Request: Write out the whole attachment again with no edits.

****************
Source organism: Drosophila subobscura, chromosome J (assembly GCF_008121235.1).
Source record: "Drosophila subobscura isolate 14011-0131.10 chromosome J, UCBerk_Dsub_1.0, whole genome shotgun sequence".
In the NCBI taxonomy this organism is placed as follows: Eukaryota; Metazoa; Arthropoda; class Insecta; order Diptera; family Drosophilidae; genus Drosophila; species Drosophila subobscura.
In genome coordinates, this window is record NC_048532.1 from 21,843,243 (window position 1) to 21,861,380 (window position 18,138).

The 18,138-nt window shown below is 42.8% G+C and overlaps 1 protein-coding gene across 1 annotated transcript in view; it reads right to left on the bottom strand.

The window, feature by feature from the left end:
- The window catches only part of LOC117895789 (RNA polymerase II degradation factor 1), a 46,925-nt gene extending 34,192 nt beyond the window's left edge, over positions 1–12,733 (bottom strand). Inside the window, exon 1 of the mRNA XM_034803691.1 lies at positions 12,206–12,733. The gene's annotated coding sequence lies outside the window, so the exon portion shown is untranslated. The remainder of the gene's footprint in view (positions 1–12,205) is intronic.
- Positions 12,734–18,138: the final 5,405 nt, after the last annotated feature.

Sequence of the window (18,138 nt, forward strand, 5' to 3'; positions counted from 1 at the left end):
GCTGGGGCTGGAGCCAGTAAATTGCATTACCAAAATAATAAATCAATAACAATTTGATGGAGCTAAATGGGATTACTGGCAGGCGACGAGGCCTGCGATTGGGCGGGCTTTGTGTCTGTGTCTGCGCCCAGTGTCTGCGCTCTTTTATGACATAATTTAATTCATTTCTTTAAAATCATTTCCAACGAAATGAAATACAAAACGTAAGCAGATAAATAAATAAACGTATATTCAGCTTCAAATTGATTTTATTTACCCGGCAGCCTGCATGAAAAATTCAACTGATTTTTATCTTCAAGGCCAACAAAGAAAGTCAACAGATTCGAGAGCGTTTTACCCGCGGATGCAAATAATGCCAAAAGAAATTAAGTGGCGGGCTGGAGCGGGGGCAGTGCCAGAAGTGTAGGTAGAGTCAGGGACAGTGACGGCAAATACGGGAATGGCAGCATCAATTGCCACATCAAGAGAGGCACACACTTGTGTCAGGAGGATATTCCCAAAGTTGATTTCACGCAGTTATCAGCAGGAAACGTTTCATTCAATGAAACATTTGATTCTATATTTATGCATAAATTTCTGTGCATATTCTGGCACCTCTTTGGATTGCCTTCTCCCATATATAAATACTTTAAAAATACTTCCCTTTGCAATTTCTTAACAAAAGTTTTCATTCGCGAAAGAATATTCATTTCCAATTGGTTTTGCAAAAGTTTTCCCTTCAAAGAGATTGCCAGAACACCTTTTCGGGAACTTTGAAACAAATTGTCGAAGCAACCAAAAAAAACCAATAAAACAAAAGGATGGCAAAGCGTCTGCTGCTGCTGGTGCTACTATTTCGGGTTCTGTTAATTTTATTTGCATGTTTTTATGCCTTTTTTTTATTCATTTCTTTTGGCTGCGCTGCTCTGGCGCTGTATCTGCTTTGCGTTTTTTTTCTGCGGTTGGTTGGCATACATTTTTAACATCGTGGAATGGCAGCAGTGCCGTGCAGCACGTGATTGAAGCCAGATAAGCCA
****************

Source organism: Drosophila subobscura, chromosome J (assembly GCF_008121235.1).
Source record: "Drosophila subobscura isolate 14011-0131.10 chromosome J, UCBerk_Dsub_1.0, whole genome shotgun sequence".
In the NCBI taxonomy this organism is placed as follows: Eukaryota; Metazoa; Arthropoda; class Insecta; order Diptera; family Drosophilidae; genus Drosophila; species Drosophila subobscura.
In genome coordinates, this window is record NC_048532.1 from 21,843,243 (window position 1) to 21,861,380 (window position 18,138).

The 18,138-nt window shown below is 42.8% G+C and overlaps 1 protein-coding gene across 1 annotated transcript in view; it reads right to left on the bottom strand.

The window, feature by feature from the left end:
- The window catches only part of LOC117895789 (RNA polymerase II degradation factor 1), a 46,925-nt gene extending 34,192 nt beyond the window's left edge, over positions 1–12,733 (bottom strand). Inside the window, exon 1 of the mRNA XM_034803691.1 lies at positions 12,206–12,733. The gene's annotated coding sequence lies outside the window, so the exon portion shown is untranslated. The remainder of the gene's footprint in view (positions 1–12,205) is intronic.
- Positions 12,734–18,138: the final 5,405 nt, after the last annotated feature.

Sequence of the window (18,138 nt, forward strand, 5' to 3'; positions counted from 1 at the left end):
GCTGGGGCTGGAGCCAGTAAATTGCATTACCAAAATAATAAATCAATAACAATTTGATGGAGCTAAATGGGATTACTGGCAGGCGACGAGGCCTGCGATTGGGCGGGCTTTGTGTCTGTGTCTGCGCCCAGTGTCTGCGCTCTTTTATGACATAATTTAATTCATTTCTTTAAAATCATTTCCAACGAAATGAAATACAAAACGTAAGCAGATAAATAAATAAACGTATATTCAGCTTCAAATTGATTTTATTTACCCGGCAGCCTGCATGAAAAATTCAACTGATTTTTATCTTCAAGGCCAACAAAGAAAGTCAACAGATTCGAGAGCGTTTTACCCGCGGATGCAAATAATGCCAAAAGAAATTAAGTGGCGGGCTGGAGCGGGGGCAGTGCCAGAAGTGTAGGTAGAGTCAGGGACAGTGACGGCAAATACGGGAATGGCAGCATCAATTGCCACATCAAGAGAGGCACACACTTGTGTCAGGAGGATATTCCCAAAGTTGATTTCACGCAGTTATCAGCAGGAAACGTTTCATTCAATGAAACATTTGATTCTATATTTATGCATAAATTTCTGTGCATATTCTGGCACCTCTTTGGATTGCCTTCTCCCATATATAAATACTTTAAAAATACTTCCCTTTGCAATTTCTTAACAAAAGTTTTCATTCGCGAAAGAATATTCATTTCCAATTGGTTTTGCAAAAGTTTTCCCTTCAAAGAGATTGCCAGAACACCTTTTCGGGAACTTTGAAACAAATTGTCGAAGCAACCAAAAAAAACCAATAAAACAAAAGGATGGCAAAGCGTCTGCTGCTGCTGGTGCTACTATTTCGGGTTCTGTTAATTTTATTTGCATGTTTTTATGCCTTTTTTTTATTCATTTCTTTTGGCTGCGCTGCTCTGGCGCTGTATCTGCTTTGCGTTTTTTTTCTGCGGTTGGTTGGCATACATTTTTAACATCGTGGAATGGCAGCAGTGCCGTGCAGCACGTGATTGAAGCCAGATAAGCCA